Microparenting

I’ve never heard a fellow adult say that what they appreciated most about their boss was how committed he or she was to micromanaging the employee’s every move.

Constantly asking for status updates, hovering (sometimes even literally) to ensure the work is done correctly, discouraging initiative and delaying the process by demanding every intended action first get the boss’s sign off—it doesn’t lead to happier employees or better outcomes. It impedes professional growth. It demoralizes people who would otherwise be willing to bring their best effort to work.

The dedicated micromanager is quick to defend their methods.

“It’s the only way to get the best out of my people.”

“Their work is ultimately my responsibility, and I can’t rely on anyone else to care about it like I do.”

“This is my management style, and I got to this place in my career for a reason.”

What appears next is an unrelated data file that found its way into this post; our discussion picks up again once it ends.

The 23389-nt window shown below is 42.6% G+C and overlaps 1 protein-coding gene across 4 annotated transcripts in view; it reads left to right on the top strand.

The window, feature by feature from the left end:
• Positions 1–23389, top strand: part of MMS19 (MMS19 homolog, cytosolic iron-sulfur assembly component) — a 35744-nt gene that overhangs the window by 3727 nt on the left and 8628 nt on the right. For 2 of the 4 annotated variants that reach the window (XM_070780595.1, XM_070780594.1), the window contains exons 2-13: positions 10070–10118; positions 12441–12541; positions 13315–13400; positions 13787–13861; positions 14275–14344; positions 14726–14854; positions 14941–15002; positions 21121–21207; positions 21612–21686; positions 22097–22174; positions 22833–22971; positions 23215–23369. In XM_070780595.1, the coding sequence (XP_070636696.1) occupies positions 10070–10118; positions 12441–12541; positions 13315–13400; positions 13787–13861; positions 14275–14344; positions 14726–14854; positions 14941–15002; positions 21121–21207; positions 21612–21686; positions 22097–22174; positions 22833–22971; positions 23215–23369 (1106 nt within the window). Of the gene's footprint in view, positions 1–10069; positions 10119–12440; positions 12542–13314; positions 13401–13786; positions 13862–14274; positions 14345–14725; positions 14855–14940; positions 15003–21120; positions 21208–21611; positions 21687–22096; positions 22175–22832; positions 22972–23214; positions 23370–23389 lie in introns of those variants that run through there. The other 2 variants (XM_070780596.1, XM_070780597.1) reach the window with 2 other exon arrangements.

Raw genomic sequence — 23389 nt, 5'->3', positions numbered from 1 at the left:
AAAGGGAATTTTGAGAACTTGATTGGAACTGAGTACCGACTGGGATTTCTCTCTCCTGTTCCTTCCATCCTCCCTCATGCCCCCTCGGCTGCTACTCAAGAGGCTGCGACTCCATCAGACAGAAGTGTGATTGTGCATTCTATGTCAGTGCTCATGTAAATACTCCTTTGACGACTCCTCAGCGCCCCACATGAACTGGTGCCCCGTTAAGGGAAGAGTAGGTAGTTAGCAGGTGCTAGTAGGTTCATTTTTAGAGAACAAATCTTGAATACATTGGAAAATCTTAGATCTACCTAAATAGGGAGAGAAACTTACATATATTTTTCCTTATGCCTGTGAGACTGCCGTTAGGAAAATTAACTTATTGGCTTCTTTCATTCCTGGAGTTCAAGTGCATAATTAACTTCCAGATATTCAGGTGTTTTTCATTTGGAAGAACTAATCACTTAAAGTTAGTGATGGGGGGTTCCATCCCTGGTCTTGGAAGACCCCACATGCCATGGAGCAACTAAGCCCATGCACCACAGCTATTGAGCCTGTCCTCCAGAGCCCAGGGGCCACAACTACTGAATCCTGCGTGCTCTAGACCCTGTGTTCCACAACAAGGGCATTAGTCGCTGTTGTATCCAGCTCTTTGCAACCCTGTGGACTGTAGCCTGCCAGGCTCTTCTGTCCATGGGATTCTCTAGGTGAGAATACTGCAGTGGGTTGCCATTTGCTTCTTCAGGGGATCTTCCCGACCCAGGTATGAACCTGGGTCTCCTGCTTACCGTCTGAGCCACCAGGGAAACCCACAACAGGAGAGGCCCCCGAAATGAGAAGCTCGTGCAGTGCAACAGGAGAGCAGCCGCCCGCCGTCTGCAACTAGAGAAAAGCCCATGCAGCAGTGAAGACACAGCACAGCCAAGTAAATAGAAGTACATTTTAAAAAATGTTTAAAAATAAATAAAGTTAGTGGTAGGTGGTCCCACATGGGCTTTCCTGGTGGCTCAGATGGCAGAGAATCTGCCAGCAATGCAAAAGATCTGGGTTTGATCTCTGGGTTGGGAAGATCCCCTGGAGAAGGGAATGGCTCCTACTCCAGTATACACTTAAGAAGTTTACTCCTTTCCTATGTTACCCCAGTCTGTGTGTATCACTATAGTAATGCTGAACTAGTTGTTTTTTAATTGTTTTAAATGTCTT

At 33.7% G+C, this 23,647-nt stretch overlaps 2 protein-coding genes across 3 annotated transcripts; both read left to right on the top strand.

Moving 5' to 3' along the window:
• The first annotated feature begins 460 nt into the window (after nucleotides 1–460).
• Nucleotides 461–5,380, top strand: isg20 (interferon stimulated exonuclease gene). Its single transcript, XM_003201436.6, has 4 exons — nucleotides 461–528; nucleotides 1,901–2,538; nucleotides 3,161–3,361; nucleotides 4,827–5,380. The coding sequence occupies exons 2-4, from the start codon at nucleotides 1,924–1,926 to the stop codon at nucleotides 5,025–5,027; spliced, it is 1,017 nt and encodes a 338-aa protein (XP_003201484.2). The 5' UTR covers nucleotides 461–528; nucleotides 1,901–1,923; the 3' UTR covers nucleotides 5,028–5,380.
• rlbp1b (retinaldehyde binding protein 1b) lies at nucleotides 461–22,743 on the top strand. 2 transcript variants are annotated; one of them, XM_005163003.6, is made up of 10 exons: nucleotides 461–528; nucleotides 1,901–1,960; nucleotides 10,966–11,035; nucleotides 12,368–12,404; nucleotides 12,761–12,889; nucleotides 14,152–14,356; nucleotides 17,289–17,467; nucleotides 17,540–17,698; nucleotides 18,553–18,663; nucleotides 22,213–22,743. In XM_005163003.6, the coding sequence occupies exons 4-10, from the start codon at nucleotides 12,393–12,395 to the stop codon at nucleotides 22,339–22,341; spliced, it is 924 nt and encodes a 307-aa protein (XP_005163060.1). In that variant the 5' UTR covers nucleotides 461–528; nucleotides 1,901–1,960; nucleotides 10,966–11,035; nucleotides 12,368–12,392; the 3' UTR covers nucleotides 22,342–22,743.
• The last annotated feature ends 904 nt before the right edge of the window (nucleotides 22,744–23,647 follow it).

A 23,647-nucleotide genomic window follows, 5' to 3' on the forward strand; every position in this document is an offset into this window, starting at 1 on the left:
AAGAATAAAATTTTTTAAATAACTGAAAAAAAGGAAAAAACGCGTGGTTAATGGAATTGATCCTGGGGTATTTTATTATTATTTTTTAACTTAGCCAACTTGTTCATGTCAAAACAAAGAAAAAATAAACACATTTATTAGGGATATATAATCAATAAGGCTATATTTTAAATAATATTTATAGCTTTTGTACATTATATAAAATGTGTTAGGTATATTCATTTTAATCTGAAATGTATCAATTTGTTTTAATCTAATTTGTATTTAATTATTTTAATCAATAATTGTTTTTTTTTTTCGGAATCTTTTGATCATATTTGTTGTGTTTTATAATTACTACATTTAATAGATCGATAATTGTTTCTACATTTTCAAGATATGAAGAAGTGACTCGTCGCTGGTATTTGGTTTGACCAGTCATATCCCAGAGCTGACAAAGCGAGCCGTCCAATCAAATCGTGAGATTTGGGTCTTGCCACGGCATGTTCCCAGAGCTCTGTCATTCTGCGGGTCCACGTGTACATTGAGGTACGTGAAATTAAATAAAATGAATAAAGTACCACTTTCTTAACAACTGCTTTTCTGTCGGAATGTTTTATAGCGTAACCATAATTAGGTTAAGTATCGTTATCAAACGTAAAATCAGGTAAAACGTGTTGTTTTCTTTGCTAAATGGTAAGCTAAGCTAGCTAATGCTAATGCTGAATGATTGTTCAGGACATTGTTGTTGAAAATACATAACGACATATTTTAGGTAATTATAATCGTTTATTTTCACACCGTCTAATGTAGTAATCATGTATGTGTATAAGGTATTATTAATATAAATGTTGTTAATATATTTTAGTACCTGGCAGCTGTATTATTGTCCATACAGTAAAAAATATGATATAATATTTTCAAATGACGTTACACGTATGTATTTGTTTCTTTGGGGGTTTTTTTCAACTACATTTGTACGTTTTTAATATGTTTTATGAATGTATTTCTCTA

But the arguments just don’t hold up, especially when you crash that against the highest performing teams and the way that managers find ways for each individual employee to achieve the job’s desired outcomes without the boss legislating every step to get there.

So is it any surprise that microparenting is just as ineffective?

Our kids are not our employees. But I can’t think of a single example of a happy, engaged, successful Collegewise student who got that way because their mom or dad relentlessly pushed, managed and microparented their every move. Like the workplace, that hovering approach can sometimes lead to good results in the short term. But those short-term results come with long-term consequences that leave employees—and kids—less capable, less enthusiastic, and less impactful.

If you’ve been microparenting and have realized that you—and your kids—are ready for a change, here are three past posts with some (hopefully) encouraging words, specific advice, and links to additional articles to keep you going.

How to be a parental superhero

Make the effort

Just (let them) make progress